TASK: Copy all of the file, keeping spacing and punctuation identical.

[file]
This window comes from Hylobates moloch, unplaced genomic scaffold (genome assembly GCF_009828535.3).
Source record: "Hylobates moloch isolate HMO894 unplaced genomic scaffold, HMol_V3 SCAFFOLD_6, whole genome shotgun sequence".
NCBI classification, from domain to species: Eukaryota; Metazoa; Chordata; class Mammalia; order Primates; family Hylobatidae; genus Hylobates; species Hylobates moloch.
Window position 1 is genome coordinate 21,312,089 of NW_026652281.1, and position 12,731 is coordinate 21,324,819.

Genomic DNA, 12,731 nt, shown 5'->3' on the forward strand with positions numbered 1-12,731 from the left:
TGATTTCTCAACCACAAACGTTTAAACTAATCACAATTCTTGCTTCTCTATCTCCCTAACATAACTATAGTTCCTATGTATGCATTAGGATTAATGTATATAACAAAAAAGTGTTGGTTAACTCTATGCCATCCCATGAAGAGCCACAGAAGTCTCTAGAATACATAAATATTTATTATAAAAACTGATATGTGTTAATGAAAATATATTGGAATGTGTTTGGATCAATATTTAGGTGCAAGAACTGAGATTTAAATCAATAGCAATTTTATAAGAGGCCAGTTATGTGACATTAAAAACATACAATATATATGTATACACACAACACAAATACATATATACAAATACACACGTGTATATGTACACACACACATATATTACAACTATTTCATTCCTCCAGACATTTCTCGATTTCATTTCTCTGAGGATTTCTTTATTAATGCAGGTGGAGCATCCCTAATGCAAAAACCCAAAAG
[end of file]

This window comes from Hylobates moloch, unplaced genomic scaffold (genome assembly GCF_009828535.3).
Source record: "Hylobates moloch isolate HMO894 unplaced genomic scaffold, HMol_V3 SCAFFOLD_6, whole genome shotgun sequence".
NCBI classification, from domain to species: Eukaryota; Metazoa; Chordata; class Mammalia; order Primates; family Hylobatidae; genus Hylobates; species Hylobates moloch.
Window position 1 is genome coordinate 21,312,089 of NW_026652281.1, and position 12,731 is coordinate 21,324,819.

Genomic DNA, 12,731 nt, shown 5'->3' on the forward strand with positions numbered 1-12,731 from the left:
TGATTTCTCAACCACAAACGTTTAAACTAATCACAATTCTTGCTTCTCTATCTCCCTAACATAACTATAGTTCCTATGTATGCATTAGGATTAATGTATATAACAAAAAAGTGTTGGTTAACTCTATGCCATCCCATGAAGAGCCACAGAAGTCTCTAGAATACATAAATATTTATTATAAAAACTGATATGTGTTAATGAAAATATATTGGAATGTGTTTGGATCAATATTTAGGTGCAAGAACTGAGATTTAAATCAATAGCAATTTTATAAGAGGCCAGTTATGTGACATTAAAAACATACAATATATATGTATACACACAACACAAATACATATATACAAATACACACGTGTATATGTACACACACACATATATTACAACTATTTCATTCCTCCAGACATTTCTCGATTTCATTTCTCTGAGGATTTCTTTATTAATGCAGGTGGAGCATCCCTAATGCAAAAACCCAAAAG